Edna

In Krutch Park on Christmas day I met Edna, originally from the Bronx. She says she is “retired” and “I pick up my checks at the Social Security office and cash them at the grocery store.” She said she wasn’t hungry, but “I haven’t had a hot meal all day and that’s not good.” She was hoping a couple of guys from Kentucky who had given her a ride the day before would show up again and take her, along with her considerable baggage, to the Knoxville Area Rescue Mission for their 5:15 PM meal.

She said she isn’t homeless, a claim which seemed to rest on the evidence that she sometimes “gets a hotel room.” She lamented the expense of doing so, saying, “hotels in west Knoxville charge $70 a night and somebody told me the Crowne Plaza charges $90 or more.” She speculated about the people living in the Holston Building adjacent to where she sat. She’d heard some paid “nine-hundred or a thousand dollars a month rent for just one or two bedrooms.” She seemed to think that was absurd.

She told me she sometimes sleeps in the First Tennessee Plaza where there are a couple of benches and shelter from the wind. She wished she was in Florida, but was glad she wasn’t in New York City. All she really needed, she told me, was a taxi to take her and her belongings to KARM for that meal. She had their number and I called her a taxi. She said she had the money, but I gave her the couple of crumpled dollars in my pocket.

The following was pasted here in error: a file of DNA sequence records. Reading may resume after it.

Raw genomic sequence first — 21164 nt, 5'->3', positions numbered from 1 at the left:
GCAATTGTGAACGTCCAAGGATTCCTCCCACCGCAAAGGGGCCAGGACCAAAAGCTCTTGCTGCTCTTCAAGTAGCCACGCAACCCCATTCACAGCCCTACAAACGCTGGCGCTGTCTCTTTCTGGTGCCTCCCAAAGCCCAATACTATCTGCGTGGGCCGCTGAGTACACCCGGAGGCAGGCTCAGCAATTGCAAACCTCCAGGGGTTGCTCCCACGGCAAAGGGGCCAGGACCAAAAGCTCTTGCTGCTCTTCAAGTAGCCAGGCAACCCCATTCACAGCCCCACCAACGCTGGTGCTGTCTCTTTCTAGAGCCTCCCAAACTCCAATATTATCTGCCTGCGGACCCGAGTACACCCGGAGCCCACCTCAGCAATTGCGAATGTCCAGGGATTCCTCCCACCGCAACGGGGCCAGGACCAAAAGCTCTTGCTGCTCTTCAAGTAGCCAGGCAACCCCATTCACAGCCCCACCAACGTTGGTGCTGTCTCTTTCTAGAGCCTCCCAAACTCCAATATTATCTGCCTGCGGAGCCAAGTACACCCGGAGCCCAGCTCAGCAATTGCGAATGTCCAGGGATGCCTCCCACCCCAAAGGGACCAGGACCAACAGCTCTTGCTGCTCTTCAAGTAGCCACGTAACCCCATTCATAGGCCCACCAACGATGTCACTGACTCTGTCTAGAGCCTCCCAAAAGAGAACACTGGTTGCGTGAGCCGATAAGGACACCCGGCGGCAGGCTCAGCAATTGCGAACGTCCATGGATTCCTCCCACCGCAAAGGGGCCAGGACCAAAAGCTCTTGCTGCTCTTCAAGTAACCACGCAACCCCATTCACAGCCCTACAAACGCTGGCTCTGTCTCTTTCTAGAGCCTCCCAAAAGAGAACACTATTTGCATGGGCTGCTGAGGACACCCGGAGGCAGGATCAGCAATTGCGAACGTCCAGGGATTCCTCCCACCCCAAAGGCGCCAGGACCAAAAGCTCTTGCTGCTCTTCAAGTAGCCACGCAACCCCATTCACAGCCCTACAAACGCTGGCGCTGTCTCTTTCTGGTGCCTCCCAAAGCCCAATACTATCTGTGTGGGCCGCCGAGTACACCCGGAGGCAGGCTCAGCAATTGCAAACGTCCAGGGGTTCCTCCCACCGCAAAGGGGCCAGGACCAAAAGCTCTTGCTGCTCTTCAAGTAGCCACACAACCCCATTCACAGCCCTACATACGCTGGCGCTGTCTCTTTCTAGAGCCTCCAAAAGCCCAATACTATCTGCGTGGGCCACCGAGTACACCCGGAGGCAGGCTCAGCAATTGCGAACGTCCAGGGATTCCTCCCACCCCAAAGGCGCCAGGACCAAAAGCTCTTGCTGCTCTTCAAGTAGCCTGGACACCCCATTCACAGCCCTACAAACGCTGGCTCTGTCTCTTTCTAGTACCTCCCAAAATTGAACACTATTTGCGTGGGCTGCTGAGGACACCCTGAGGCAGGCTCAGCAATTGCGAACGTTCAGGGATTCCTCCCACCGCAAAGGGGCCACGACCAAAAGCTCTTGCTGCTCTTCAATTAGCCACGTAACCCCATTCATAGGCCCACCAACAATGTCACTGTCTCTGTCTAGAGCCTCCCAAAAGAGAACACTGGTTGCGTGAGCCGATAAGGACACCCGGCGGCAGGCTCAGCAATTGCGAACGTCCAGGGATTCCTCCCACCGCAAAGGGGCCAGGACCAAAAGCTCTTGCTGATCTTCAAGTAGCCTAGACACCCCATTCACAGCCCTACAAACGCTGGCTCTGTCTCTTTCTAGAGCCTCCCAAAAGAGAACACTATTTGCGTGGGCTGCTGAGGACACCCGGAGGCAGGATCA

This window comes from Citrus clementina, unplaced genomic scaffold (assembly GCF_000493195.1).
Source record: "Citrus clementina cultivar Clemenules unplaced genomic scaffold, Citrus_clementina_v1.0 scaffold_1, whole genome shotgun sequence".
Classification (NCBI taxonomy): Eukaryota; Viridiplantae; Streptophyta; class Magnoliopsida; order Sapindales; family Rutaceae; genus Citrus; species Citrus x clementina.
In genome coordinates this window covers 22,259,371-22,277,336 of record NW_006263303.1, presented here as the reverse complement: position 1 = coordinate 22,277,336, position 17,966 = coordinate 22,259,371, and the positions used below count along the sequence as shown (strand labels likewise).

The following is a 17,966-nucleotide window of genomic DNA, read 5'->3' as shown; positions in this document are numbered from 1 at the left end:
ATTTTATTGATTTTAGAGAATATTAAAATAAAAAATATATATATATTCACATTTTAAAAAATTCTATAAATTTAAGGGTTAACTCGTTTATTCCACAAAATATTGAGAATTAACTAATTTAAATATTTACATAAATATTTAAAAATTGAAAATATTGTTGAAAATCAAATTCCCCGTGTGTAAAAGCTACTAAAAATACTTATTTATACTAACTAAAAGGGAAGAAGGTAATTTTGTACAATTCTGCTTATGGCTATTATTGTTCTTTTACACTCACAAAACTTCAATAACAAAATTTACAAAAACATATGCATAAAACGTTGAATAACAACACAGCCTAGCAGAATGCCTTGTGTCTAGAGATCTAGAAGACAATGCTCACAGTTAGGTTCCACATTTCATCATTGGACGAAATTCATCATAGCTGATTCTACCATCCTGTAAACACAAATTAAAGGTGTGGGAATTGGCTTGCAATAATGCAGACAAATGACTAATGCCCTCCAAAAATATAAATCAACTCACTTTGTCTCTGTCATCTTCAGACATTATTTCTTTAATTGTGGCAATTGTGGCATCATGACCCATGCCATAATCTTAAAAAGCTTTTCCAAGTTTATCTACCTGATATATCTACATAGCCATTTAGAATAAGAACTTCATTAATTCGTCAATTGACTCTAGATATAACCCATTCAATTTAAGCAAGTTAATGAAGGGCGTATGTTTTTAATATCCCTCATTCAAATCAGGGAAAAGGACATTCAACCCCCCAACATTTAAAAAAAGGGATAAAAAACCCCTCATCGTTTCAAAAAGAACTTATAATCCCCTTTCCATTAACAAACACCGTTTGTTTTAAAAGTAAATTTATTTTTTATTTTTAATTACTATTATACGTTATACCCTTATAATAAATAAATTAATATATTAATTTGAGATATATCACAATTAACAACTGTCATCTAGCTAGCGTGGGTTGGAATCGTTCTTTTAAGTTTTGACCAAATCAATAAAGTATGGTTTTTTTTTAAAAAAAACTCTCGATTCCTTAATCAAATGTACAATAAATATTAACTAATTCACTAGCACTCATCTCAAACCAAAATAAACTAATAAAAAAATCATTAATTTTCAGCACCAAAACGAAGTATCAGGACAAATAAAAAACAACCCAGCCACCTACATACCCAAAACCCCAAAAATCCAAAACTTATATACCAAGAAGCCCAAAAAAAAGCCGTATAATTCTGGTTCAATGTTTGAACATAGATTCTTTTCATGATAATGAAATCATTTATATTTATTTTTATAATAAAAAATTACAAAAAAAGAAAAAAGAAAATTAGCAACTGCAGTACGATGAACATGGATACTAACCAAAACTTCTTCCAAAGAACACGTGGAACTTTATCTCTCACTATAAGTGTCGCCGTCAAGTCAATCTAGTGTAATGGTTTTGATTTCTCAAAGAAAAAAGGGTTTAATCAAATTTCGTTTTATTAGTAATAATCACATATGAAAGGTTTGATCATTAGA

I know we aren’t supposed to give money to panhandlers, but she never asked for anything but a ride. I also know that I had a nice Christmas, probably spending more money on gifts than she gets in months of social security checks. I have a home, hot food when I want it and I’m safe when I lie down at night. She’s probably cold tonight and she’s never certain that she’s safe.

I know the problem of homelessness is complex far beyond my understanding. Still, it is hard for me to reconcile that the wealthiest nation in history which claims to follow a religion based on helping the least among us can’t do a better job than what we are doing to help these fellow citizens. I’m not sure we really care as a society.

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